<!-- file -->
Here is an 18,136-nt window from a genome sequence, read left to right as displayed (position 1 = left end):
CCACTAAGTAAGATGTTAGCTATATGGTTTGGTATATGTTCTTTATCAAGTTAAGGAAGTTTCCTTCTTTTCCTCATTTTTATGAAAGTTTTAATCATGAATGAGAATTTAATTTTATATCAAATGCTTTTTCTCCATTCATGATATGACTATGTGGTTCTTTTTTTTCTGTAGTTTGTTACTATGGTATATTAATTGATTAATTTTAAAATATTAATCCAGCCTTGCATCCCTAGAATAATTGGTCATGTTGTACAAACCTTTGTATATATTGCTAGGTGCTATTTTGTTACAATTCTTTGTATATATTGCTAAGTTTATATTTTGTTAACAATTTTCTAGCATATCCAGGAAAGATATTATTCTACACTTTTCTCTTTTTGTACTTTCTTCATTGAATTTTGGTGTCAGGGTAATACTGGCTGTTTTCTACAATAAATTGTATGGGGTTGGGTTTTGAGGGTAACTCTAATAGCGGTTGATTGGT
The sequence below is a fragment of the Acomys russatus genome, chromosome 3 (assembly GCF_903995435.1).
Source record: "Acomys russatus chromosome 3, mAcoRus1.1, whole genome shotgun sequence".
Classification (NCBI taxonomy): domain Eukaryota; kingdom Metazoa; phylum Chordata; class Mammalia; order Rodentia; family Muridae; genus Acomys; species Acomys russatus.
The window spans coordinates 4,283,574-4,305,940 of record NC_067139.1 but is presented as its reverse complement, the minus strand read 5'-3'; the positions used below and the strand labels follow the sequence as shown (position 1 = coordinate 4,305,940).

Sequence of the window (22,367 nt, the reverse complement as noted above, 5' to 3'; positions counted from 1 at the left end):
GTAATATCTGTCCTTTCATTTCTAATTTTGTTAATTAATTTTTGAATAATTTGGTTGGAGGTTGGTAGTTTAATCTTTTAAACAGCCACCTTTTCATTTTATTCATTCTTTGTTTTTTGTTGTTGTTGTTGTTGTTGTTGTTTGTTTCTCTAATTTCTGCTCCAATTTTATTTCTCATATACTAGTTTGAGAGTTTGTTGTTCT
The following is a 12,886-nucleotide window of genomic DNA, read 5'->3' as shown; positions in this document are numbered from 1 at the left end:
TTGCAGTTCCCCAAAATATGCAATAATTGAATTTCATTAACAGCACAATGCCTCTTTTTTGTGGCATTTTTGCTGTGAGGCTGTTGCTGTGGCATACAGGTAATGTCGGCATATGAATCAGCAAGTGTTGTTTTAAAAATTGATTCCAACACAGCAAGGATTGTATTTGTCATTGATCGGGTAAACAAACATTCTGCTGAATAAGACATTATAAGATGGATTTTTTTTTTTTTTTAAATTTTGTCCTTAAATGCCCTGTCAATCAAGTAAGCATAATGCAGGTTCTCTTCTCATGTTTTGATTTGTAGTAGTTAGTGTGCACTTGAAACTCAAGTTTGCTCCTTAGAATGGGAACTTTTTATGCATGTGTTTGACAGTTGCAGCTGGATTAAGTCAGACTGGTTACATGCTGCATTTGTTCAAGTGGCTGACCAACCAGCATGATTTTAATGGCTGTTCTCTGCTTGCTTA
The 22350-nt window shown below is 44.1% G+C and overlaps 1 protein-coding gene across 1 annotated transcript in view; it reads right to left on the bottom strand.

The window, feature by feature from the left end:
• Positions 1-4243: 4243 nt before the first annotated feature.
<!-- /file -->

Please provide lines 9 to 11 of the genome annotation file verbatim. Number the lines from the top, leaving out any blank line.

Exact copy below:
The following is a 12,886-nucleotide window of genomic DNA, read 5'->3' as shown; positions in this document are numbered from 1 at the left end:
TTGCAGTTCCCCAAAATATGCAATAATTGAATTTCATTAACAGCACAATGCCTCTTTTTTGTGGCATTTTTGCTGTGAGGCTGTTGCTGTGGCATACAGGTAATGTCGGCATATGAATCAGCAAGTGTTGTTTTAAAAATTGATTCCAACACAGCAAGGATTGTATTTGTCATTGATCGGGTAAACAAACATTCTGCTGAATAAGACATTATAAGATGGATTTTTTTTTTTTTTTAAATTTTGTCCTTAAATGCCCTGTCAATCAAGTAAGCATAATGCAGGTTCTCTTCTCATGTTTTGATTTGTAGTAGTTAGTGTGCACTTGAAACTCAAGTTTGCTCCTTAGAATGGGAACTTTTTATGCATGTGTTTGACAGTTGCAGCTGGATTAAGTCAGACTGGTTACATGCTGCATTTGTTCAAGTGGCTGACCAACCAGCATGATTTTAATGGCTGTTCTCTGCTTGCTTA
The 22350-nt window shown below is 44.1% G+C and overlaps 1 protein-coding gene across 1 annotated transcript in view; it reads right to left on the bottom strand.